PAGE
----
Key components of Fiber Optic Connectors and Key Specifications of Connectors
This article series introduces engineers and technicians to various aspects of the production process to manufacture world-class fiber optic cable assemblies (also known as fiber optic patch cords). In the cable assembly manufacturing process, it’s absolutely critical to assemble quality connectors that meet all relevant international standards for performance and long-term reliability.
In this educational article, we introduce you to key components of fiber optic connectors as well as key specifications of connectors.
Key components of fiber optic connectors
While there are many different styles of connectors for single fiber and multi fiber cable assemblies, all basically share a similar construction. This article presents a brief overview of these key components. (We encourage you to review the Fiber Optic Center Glossary to familiarize yourself with the wide range of industry terminology.)
Nearly all types of fiber optic connectors have the following components:
- Connector housing – Sometimes called the connector body or external housing, the housing is the largest portion of the connector and holds the ferrule. Typically, the housing is made of plastic. (Some connector styles are metal.) The housing enables you to mate your fiber optic cable assembly to an adapter or another connector.
- Ferrule – A critical component of the connector, the ferrule holds the optic fiber in place and aids in its alignment. The ferrule can be plastic, ceramic, metal, or glass and is usually cylindrical with a hole through the center.
- Flange – This material holds the ferrule in the housing. Some ferrules require flanges, and some don’t.
- Crimp sleeve – The crimp sleeve is made of soft, lightweight metal such as aluminum or brass. Using a crimping tool, the technician compresses the crimp sleeve to secure the strength members of the cable to the connector. This provides tensile strength, pullout strength, and strain relief. Some connector styles have a built-in crimp sleeve.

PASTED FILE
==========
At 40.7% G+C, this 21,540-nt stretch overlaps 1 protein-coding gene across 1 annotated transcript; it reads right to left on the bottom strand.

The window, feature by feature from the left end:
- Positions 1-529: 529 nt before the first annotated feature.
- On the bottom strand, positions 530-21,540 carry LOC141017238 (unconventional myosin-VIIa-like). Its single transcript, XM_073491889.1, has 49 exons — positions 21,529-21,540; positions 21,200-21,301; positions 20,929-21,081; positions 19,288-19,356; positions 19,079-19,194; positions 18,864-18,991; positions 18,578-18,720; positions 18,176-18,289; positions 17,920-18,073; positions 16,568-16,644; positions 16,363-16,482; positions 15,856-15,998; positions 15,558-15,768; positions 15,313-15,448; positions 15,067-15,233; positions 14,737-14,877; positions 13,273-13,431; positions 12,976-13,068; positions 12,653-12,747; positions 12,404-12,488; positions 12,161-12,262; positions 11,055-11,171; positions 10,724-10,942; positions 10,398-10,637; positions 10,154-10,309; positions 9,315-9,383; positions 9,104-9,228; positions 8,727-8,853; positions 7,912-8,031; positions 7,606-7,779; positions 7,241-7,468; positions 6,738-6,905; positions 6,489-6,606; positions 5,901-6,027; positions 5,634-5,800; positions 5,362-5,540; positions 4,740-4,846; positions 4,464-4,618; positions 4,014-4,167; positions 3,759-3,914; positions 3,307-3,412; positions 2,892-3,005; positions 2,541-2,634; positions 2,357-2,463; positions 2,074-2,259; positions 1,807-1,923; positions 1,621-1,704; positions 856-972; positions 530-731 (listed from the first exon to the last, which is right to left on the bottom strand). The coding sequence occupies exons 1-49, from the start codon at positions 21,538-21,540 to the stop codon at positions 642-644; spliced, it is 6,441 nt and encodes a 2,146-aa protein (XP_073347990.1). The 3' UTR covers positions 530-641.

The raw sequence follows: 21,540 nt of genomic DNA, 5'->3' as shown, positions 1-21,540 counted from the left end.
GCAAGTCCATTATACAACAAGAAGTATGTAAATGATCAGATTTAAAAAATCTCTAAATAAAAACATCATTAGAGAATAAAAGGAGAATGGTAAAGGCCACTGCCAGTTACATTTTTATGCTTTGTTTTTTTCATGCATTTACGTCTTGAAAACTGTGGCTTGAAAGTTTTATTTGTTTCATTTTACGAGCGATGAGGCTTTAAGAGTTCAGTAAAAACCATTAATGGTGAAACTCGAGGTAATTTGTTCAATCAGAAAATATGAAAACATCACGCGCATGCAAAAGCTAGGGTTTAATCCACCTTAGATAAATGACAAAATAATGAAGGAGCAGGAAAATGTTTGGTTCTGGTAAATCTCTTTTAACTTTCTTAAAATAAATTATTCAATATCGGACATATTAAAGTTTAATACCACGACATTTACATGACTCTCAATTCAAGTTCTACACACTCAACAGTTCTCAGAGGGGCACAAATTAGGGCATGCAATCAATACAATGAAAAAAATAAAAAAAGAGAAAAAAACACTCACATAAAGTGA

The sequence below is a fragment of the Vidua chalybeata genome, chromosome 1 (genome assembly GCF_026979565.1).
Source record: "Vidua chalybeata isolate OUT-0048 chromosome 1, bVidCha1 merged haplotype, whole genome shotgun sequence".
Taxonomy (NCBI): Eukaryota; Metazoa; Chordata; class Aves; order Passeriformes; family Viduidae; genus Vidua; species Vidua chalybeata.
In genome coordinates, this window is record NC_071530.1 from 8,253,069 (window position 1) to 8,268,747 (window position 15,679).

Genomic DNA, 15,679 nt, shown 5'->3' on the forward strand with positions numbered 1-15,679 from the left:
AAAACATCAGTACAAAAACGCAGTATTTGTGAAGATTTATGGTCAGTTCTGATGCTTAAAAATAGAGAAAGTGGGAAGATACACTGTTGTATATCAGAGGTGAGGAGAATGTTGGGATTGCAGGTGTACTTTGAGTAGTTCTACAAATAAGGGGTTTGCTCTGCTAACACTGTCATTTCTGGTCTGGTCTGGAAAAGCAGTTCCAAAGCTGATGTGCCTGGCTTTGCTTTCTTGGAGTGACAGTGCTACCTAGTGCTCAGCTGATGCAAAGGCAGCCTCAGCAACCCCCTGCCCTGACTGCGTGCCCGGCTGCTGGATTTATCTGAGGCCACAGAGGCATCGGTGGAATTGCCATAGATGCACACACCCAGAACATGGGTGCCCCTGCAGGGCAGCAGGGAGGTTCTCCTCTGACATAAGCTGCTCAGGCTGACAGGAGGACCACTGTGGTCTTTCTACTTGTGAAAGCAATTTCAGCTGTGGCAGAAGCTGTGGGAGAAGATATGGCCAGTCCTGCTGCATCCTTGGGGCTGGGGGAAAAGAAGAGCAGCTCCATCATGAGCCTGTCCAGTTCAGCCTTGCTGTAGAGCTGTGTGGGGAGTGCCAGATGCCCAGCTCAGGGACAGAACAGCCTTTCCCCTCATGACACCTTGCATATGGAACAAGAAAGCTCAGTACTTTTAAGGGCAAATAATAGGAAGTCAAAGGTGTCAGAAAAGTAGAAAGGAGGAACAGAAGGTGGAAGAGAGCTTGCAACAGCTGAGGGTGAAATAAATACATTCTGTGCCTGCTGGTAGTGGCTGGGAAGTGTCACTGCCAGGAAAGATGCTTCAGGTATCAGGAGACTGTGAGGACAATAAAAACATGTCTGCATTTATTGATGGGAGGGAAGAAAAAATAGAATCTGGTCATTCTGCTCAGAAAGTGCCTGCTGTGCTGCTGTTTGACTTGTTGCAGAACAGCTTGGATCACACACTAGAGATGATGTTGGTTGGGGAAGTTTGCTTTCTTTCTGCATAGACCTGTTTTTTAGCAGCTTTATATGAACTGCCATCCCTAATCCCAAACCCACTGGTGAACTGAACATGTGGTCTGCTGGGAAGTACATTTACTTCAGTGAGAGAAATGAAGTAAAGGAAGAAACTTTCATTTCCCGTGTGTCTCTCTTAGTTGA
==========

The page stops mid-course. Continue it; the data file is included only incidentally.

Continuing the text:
- Strain relief boot – Sometimes called the bend relief boot, this component offers side pull bend control to keep the fiber from bending more than 90 degrees and offers twist resistance. Every connector has a strain relief boot attached to the backshell to reduce mechanical stresses.
- Spring – Nearly all connectors are spring loaded. The spring maintains secure pressure against its mated, spring-loaded connector.
- Backshell – The primary job of the backshell is to allow the fiber to feed through the rear (wiring side) of the connector. Its secondary job is to provide a platform for the crimp sleeve. In some cases, the backshell is part of the flange.
Key specifications of connectors
The connector’s specifications dictate the quality of its performance and long-term reliability. That’s why it’s imperative to purchase high-quality connectors. Lower-quality connectors with lax tolerances can lead to optical performance issues such as high Insertion Loss, low Return Loss, and non-repeatable results. Lower-quality connectors can also invite a host of mechanical issues.